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Students Shine at Spring 2014 iSchool Open House

Teaching librarians to play psychologist. Mapping flood risk areas. Digitizing a goldmine of Texas music recordings.

These were just a few of the student projects featured at the iSchool's Open House on May 2.

The poster presentations -- featuring the Capstone projects of 60 graduating master's students as well as works in progress by a select group of current students -- lined the hallways of the 5th floor of the iSchool. In addition to students, faculty and other guests, some 200 employers were on hand to get glimpse of the talent, experience and innovation that would be streaming into the job market.

Julie Allen and Yvette Clark, with Access Sciences, an information management, technology consulting and business support services firm, were impressed with what they saw.

"(It) was a fantastic experience," Allen said. "We met so many students that displayed intellect and passion for the information field, which showed clearly through the creativity and quality of their project presentations."

Projects reflected a variety of interests and disciplines.

William Traylor, who digitized sheet music at the Texas State Archive, explained to a rapt visitor how he traced hundreds of pieces of music to the original owner and felt as though he'd discovered a 100-year-old iPod with a playlist of the era's popular music.

Ana Stanescu parlayed a class on GIS software into an internship with the City of Austin and then pitched an idea that became her project -- a demographic analysis of the city's floodplains that included ideas on how to raise awareness of flood risks among more vulnerable residents.

Stanescu served as an ambassador of sorts for the iSchool by demonstrating to her supervisors in the Watershed Protection Department what information science entails.

"They were really excited," she said.

Lyndsey Myers drew on her own experience as an undergrad at UT as she investigated the psychological challenges students face when they get their first research paper assignment and attempt to navigate the Perry-Castaneda Library (PCL). Where do they start? How do they use online resources? What did their professor mean by asking for a peer-reviewed article?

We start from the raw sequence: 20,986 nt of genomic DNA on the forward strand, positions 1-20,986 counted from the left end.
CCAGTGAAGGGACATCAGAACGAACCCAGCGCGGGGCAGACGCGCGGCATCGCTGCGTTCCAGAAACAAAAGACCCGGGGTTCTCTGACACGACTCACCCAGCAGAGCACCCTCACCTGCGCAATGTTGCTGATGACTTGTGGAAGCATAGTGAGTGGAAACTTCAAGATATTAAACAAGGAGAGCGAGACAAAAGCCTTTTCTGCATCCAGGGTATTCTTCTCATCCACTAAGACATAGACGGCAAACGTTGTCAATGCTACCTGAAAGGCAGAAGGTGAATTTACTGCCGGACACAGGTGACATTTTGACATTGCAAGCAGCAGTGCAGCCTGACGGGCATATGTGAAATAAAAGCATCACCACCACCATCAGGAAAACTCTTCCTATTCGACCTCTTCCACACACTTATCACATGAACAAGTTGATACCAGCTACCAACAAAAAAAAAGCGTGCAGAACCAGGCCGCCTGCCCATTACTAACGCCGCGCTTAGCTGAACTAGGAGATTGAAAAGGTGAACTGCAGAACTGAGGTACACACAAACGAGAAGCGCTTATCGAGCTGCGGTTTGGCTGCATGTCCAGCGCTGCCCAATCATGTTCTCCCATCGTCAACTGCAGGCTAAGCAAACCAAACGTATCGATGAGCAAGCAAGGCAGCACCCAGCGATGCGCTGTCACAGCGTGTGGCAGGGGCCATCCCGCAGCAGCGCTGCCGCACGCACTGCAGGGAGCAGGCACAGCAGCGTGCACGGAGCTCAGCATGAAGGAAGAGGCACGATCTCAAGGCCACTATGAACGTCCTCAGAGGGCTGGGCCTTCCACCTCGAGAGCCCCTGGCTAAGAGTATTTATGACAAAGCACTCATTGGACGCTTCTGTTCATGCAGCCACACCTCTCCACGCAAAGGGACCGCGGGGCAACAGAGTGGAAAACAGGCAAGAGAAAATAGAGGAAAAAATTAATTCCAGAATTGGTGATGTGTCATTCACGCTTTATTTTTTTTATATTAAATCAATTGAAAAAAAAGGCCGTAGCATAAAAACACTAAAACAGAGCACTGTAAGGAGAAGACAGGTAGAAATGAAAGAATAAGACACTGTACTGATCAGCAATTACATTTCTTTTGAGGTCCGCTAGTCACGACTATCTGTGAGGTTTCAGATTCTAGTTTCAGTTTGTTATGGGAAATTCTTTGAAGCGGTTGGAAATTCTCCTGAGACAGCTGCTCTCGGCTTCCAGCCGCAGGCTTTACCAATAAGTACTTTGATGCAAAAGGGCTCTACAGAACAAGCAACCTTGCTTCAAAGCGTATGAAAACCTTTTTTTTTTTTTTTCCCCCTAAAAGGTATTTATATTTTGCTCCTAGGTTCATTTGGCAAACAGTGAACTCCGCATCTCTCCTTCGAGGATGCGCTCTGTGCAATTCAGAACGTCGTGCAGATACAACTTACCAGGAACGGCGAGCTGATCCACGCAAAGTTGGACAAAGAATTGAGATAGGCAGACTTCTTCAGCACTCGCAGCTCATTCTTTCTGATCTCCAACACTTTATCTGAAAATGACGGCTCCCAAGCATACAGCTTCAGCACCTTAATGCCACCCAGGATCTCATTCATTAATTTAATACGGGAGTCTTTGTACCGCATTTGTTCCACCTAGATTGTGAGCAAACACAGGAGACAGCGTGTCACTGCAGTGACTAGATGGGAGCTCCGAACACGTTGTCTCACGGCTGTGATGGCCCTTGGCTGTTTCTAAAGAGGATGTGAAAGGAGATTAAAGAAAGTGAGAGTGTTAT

"I've been one of those students," said Myers who hopes to pursue a career as an academic librarian or technical writer.

After conducing a survey of UT students, Myers identified some of the common library anxieties and created an Ask the Librarian chat in which students could message her online with questions they might be too embarrassed to ask in person. And she helped to train library staff to spot discomfort among students and to make sure their needs are met.

The open house not only allowed students to showcase their achievements; it also served as a valuable networking opportunity.

Artemis Harbert explained her project on the link between road development and fossil collection in Travis County to Dennis Trombatore, the head geology librarian at UT. In turn, Trombatore invited Harbert to do a poster presentation at an Austin Geological Society event.

While the corridors buzzed with animated conversations, visitors were also able to see iSchool projects in action through lab tours and demos. In the Information Experience Lab, a small crowd watched in amazement as students conducted a demo of eye-tracking capture software and Dr. Jacek Gwizdka and his students fielded questions.

Several employers and guests remarked on the poise and professionalism students displayed. That didn't surprise UT Head Librarian Shiela Winchester, a longtime mentor and champion of the iSchool. The open house is an opportunity for students to shine.

"It has been my greatest pleasure," she said, "as these students work through their student years into graduation, to watch them grow and learn, and soon surpass their dreams."